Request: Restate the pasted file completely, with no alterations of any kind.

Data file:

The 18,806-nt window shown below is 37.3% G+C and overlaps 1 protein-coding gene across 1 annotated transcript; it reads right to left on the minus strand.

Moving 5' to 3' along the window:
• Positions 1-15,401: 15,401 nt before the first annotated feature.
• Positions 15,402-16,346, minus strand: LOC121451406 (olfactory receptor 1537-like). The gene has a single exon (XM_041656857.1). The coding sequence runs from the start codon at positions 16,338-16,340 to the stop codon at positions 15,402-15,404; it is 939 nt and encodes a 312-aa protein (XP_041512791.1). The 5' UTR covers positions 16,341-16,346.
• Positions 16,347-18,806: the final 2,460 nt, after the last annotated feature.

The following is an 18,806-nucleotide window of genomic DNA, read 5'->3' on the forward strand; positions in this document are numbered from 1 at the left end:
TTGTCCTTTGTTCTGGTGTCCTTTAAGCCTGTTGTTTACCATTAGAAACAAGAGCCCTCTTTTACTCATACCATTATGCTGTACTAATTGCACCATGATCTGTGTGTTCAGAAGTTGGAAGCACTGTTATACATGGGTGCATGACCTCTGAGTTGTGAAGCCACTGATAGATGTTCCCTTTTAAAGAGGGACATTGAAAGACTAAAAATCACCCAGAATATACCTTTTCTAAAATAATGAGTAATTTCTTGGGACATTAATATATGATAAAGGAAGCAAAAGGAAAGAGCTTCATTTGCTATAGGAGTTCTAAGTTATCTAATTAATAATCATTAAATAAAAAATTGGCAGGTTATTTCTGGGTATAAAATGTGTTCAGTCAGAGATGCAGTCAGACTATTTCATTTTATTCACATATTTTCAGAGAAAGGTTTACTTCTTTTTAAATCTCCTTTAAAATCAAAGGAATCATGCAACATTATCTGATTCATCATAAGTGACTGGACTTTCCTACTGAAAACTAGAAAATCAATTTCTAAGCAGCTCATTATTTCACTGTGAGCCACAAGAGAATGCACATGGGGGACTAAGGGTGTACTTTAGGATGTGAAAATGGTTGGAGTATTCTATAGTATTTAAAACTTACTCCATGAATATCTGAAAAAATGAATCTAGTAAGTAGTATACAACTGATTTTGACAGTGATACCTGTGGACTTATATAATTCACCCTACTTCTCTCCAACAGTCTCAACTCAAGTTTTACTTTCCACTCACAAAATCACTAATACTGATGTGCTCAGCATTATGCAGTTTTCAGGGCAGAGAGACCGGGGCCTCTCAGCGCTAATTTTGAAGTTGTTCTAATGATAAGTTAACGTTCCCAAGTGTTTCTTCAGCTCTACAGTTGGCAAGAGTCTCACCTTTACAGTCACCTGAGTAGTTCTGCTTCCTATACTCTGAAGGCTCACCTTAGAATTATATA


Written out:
The 18,806-nt window shown below is 37.3% G+C and overlaps 1 protein-coding gene across 1 annotated transcript; it reads right to left on the minus strand.

Moving 5' to 3' along the window:
• Positions 1-15,401: 15,401 nt before the first annotated feature.
• Positions 15,402-16,346, minus strand: LOC121451406 (olfactory receptor 1537-like). The gene has a single exon (XM_041656857.1). The coding sequence runs from the start codon at positions 16,338-16,340 to the stop codon at positions 15,402-15,404; it is 939 nt and encodes a 312-aa protein (XP_041512791.1). The 5' UTR covers positions 16,341-16,346.
• Positions 16,347-18,806: the final 2,460 nt, after the last annotated feature.

The following is an 18,806-nucleotide window of genomic DNA, read 5'->3' on the forward strand; positions in this document are numbered from 1 at the left end:
TTGTCCTTTGTTCTGGTGTCCTTTAAGCCTGTTGTTTACCATTAGAAACAAGAGCCCTCTTTTACTCATACCATTATGCTGTACTAATTGCACCATGATCTGTGTGTTCAGAAGTTGGAAGCACTGTTATACATGGGTGCATGACCTCTGAGTTGTGAAGCCACTGATAGATGTTCCCTTTTAAAGAGGGACATTGAAAGACTAAAAATCACCCAGAATATACCTTTTCTAAAATAATGAGTAATTTCTTGGGACATTAATATATGATAAAGGAAGCAAAAGGAAAGAGCTTCATTTGCTATAGGAGTTCTAAGTTATCTAATTAATAATCATTAAATAAAAAATTGGCAGGTTATTTCTGGGTATAAAATGTGTTCAGTCAGAGATGCAGTCAGACTATTTCATTTTATTCACATATTTTCAGAGAAAGGTTTACTTCTTTTTAAATCTCCTTTAAAATCAAAGGAATCATGCAACATTATCTGATTCATCATAAGTGACTGGACTTTCCTACTGAAAACTAGAAAATCAATTTCTAAGCAGCTCATTATTTCACTGTGAGCCACAAGAGAATGCACATGGGGGACTAAGGGTGTACTTTAGGATGTGAAAATGGTTGGAGTATTCTATAGTATTTAAAACTTACTCCATGAATATCTGAAAAAATGAATCTAGTAAGTAGTATACAACTGATTTTGACAGTGATACCTGTGGACTTATATAATTCACCCTACTTCTCTCCAACAGTCTCAACTCAAGTTTTACTTTCCACTCACAAAATCACTAATACTGATGTGCTCAGCATTATGCAGTTTTCAGGGCAGAGAGACCGGGGCCTCTCAGCGCTAATTTTGAAGTTGTTCTAATGATAAGTTAACGTTCCCAAGTGTTTCTTCAGCTCTACAGTTGGCAAGAGTCTCACCTTTACAGTCACCTGAGTAGTTCTGCTTCCTATACTCTGAAGGCTCACCTTAGAATTATATA